Gary Small Is a godan (5th dan) in Aikido. Gary began his martial arts and Aikido training in 1974. In 1988, he joined Shobu Aikido of Boston under the direction of William Gleason sensei. He travels to many Aikido seminars and camps to continue his training as a teacher and student of Aikido. Prior to his move to Maine, he ran a sporting goods sales and marketing company covering the six New England states. This work helped facilitate the family move to Maine and establishment of Aikido of Maine in 2000
” Having a dojo is an incredible privilege, it is a constant learning experience and a true pleasure to spend my time thinking about our practice and how we can make our dojo a better place. I am very captivated by the power of aikido in peoples lives and from a training perspective I am most interested in the connection aspect of practice and how we can put O sensei’s teachings of creating harmony and improving the world into physical form.” ” I am always excited with the many ways aikido can help people who are in need of transition and am humbled by the power of the practice to help people improve their lives” Wether you are new to aikido and interested in training for your self or for a child, our dojo offers a variety of ways to find out more about the practice.
Ania Small Is a godan (5th dan) in Aikido. She began her Aikido training in Warsaw, Poland in 1983. In 1990, Ania joined Shobu Aikido of Boston. Ania also studies with Saotome at the Aiki Shrine in Florida and Ikeda sensei and other teachers at camps and seminars.Ania received her P.H.D. in counseling psychology from Northeastern University in 1999; her dissertation topic was Mindfulness based stress reduction for dealing with ADHD. She is interested in “Mind Body Health”, and more specifically, stress reduction, and life style changes that promote health. She incorporates in her work mindfulness and Aikido principles in dealing with emotional and attention issues. She has a private practice in Freeport Maine.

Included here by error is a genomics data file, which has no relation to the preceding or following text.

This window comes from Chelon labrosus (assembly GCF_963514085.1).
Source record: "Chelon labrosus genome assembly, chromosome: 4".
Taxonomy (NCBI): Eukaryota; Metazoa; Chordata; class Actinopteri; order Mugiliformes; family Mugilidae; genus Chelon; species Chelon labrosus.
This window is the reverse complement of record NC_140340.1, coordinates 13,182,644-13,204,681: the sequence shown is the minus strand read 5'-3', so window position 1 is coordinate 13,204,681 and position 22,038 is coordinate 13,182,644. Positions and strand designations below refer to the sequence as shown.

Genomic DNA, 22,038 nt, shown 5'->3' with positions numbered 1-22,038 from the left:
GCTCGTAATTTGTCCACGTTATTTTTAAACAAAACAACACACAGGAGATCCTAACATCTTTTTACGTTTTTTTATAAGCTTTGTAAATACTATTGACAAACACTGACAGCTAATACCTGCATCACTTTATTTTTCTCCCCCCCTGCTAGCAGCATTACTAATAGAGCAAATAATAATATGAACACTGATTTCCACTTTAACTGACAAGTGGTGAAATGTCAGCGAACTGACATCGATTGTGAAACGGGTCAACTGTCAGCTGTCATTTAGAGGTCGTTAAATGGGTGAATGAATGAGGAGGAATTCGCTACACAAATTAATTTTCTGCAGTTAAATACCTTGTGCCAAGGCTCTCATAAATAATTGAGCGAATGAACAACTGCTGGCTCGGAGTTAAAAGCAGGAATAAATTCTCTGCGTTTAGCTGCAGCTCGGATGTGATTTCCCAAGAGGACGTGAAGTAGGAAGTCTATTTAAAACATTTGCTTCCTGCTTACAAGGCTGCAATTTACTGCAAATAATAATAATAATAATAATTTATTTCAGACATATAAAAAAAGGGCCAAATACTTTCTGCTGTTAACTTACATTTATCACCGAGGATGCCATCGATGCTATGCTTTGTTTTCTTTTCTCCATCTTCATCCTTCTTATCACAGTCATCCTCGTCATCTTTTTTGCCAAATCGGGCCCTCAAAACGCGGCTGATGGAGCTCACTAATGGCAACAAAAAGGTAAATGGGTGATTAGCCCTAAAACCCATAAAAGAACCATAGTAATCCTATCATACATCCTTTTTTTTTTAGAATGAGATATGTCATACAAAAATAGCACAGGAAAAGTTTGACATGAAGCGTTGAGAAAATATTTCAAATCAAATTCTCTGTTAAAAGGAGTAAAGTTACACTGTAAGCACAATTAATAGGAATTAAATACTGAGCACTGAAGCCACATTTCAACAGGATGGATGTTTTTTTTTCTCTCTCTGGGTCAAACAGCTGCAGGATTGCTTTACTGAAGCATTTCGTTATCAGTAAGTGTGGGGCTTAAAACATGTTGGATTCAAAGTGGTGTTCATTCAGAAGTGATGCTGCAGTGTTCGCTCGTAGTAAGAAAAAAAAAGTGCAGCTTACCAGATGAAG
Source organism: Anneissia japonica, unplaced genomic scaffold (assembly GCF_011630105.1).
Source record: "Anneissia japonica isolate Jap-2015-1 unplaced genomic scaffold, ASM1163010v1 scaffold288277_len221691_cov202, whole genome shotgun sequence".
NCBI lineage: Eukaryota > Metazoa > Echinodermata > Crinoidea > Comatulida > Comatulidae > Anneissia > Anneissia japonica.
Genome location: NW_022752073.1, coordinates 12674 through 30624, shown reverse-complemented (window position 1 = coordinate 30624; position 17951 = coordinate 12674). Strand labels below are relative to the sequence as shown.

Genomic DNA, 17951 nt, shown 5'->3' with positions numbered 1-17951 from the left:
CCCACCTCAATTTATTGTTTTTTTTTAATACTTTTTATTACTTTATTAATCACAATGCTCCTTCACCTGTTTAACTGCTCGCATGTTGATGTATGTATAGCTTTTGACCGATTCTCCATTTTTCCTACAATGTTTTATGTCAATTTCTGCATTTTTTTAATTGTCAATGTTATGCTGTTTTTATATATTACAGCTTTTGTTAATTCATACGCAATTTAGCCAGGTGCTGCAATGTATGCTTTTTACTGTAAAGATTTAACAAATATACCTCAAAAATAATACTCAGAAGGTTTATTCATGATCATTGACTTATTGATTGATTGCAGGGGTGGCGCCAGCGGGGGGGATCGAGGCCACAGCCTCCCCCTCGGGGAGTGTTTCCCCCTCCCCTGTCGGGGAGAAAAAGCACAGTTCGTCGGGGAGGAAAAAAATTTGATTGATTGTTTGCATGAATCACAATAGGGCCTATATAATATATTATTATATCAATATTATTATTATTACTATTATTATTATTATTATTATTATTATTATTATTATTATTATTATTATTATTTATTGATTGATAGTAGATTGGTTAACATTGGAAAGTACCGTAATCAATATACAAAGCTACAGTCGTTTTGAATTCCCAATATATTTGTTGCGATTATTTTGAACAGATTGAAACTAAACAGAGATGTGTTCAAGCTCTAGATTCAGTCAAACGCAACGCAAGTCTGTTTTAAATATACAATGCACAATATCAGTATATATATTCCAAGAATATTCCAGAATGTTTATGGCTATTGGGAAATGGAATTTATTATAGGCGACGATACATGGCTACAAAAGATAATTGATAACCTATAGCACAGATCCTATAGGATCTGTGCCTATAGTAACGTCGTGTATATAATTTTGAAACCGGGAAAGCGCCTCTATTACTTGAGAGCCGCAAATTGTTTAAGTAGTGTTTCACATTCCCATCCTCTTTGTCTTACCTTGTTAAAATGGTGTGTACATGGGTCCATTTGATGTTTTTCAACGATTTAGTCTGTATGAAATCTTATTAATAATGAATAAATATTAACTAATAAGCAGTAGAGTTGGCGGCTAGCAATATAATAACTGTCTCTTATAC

“I came across Aikido class completely by accident, while returning a book to a friend. If you asked me then if I was interested in Martial Arts, I would have said no, but what I saw, completely captivated me. I loved the beauty of Aikido movement, I noticed that people were enjoying the practice and later learned that it was a non-competitive art. After participating in competitive team sports, I was looking for a physical activity I could enjoy and engage in without the focus on winning or loosing. Now, years later, I fell very lucky to have Aikido in my life. It gives me a great physical workout, including aerobic exercise, strength and core training as well as opportunity for self discovery and growth. Aikido practice continues to teach me about energy, power, conflict resolution and relationships. Studying and teaching Aikido is an integral part of my life. Through it, I met many people and build many friendships. I have also had opportunities to travel and study with amazing teachers.”
Abby Morgan AOM Summer camp program director
“I began my training at Aikido of Maine in 2004 when I moved to Portland after college. In 2007 I earned my teaching degree and moved to China for 2 years where I taught Kindergarten and Science at an international school near Hong Kong. During this time I did not have a dojo to train at, but studied some Tai Chi and Yoga. I continued my Aikido training in 2009 and have been teaching in the South Portland School system since. I currently teach 5th grade at Small School and am working towards completing my Master’s Degree in Education. I think of myself as a camp counselor who accidentally got involved in teaching, and enjoy spending part of my summer vacation running AOM’s summer camp. My husband also teaches 5th grade and trains at Aikido of Maine. In my spare time I enjoy gardening and spending time outdoors.”